The Nature Initiative has organized its activities through a series of Initiatives each of which commands dedicated resources, support and fundraising. Our current initiatives are as follows:
The Katrina Initiative
Started in 2005, this was our first initiative. This initiative was a response to the environmental damage caused by Hurricane Katrina. Our efforts to restore the Gulf Coast's environment continues to this day. We have made financial contributions to support their post-Katrina cleanup and restoration efforts. To date, the Mississippi Audubon Society, with our financial support, has delivered over 10,000 trees to homeowners in the devastated region. All of these trees are native species which absorb water quickly in flood-prone areas. We have also provided guidance to those responsible for reconstructing municipal parks in New Orleans by encouraging the use of native species and environmentally intelligent replanting practices.
The Recycling Initiative
Launched in 2006, the recycling initiative has collected over 190 cell phones,185 books, 45 CDs, 8 bicycles, and four laptop computers for recycling. Our approach is to accept the good from donors and then transfer them to other sources, usually charities, that reuse the items. Reuse is by far the cleanest and most efficient means of recycling. Donations of reusable items have been made to Goodwill Industries, Housing Works Charities, Recycle-A-Bicycle, the Interfaith Nutrition Network, and other worthwhile organizations.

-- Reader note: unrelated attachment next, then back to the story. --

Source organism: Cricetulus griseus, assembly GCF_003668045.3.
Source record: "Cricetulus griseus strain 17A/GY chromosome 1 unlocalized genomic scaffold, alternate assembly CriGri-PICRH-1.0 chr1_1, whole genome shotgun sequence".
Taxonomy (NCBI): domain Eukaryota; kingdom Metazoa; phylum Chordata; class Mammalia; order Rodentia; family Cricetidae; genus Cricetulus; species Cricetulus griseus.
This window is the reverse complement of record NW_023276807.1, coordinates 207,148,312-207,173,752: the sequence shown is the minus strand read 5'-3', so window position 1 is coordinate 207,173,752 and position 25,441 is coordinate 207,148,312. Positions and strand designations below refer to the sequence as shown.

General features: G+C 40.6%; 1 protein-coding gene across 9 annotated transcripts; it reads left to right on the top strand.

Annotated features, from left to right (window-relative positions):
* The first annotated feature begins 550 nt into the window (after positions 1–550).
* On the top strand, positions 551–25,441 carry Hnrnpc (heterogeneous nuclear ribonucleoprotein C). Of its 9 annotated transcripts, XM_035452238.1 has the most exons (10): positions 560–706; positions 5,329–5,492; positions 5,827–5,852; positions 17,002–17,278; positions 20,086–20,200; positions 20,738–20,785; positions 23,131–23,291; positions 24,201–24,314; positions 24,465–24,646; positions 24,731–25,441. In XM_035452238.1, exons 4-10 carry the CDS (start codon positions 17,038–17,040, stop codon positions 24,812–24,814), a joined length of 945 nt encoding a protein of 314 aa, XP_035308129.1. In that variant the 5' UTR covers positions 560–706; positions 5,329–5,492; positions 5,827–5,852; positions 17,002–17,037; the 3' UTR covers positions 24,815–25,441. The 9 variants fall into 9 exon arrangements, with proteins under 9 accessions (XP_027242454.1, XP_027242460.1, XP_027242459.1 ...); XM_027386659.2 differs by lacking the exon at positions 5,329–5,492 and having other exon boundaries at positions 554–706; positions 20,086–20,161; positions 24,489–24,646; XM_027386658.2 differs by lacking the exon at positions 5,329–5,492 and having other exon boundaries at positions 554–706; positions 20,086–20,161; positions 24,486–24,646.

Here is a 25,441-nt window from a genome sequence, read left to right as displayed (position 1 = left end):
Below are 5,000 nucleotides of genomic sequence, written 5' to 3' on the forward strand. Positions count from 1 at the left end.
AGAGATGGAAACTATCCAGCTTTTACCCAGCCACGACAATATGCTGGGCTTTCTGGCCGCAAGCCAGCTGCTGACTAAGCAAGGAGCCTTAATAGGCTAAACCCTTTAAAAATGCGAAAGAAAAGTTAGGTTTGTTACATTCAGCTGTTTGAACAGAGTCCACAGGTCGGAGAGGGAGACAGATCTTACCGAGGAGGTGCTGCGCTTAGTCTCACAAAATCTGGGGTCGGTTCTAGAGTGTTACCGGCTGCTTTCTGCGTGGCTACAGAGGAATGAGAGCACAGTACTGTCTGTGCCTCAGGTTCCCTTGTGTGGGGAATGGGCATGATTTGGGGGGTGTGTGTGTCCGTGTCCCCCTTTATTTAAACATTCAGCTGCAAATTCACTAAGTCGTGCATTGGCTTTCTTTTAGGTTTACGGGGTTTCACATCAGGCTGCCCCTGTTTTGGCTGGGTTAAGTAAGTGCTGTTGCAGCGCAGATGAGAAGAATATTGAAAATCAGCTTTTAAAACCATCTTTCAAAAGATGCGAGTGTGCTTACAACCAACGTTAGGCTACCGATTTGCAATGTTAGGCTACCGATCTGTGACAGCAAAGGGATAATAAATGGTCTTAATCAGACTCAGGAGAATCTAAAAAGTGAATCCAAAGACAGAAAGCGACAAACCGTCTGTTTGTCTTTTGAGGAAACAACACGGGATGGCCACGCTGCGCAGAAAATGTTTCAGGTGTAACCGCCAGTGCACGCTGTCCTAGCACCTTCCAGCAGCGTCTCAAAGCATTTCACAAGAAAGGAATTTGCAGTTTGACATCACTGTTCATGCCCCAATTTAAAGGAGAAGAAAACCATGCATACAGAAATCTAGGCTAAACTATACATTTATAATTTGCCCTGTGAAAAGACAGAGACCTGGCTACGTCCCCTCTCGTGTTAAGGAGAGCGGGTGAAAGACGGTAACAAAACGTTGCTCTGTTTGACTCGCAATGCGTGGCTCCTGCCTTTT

Keeping used cell phones and computers out of landfills has huge environmental benefits. These items contain a large number of hazardous substances known as Persistent, Bioaccumulative, and Toxic chemicals (PBTs) included mercury, arsenic, beryllium, cadmium, and lead, all of which can linger in the environment for a long periods of time and may have continuous adverse affects on humans and other animals.
In 2008, NI started to petition and challenge corporations and other large organizations to increase recycling and reduce waste. Since then, NI has provided guidance to these entities and encouraged the use of paperless systems, soy inks, recycled paper, and reuse of resources. Engaged organizations include the City of New York and the 200,000 member State Bar of California. In March 2009, after over a year of campaigning by NI, the State Bar of California finally shopped sending a hard copy monthly (20+ page!) newsletter to each of it's members and switched to an electronic version. Let us know if you can suggest other corporations that require similar guidance with their recycling and sustainability efforts.
The Trees Initiative
Since 2008. The motivation behind this initiative is our fundamental belief that planting trees has a tremendously positive impact on the earth's environment. We plant trees by organizing plantings, providing volunteers for community plantings and teaming with other charities and corporate sponsors to get trees in the ground in an expedited and economically efficient manner.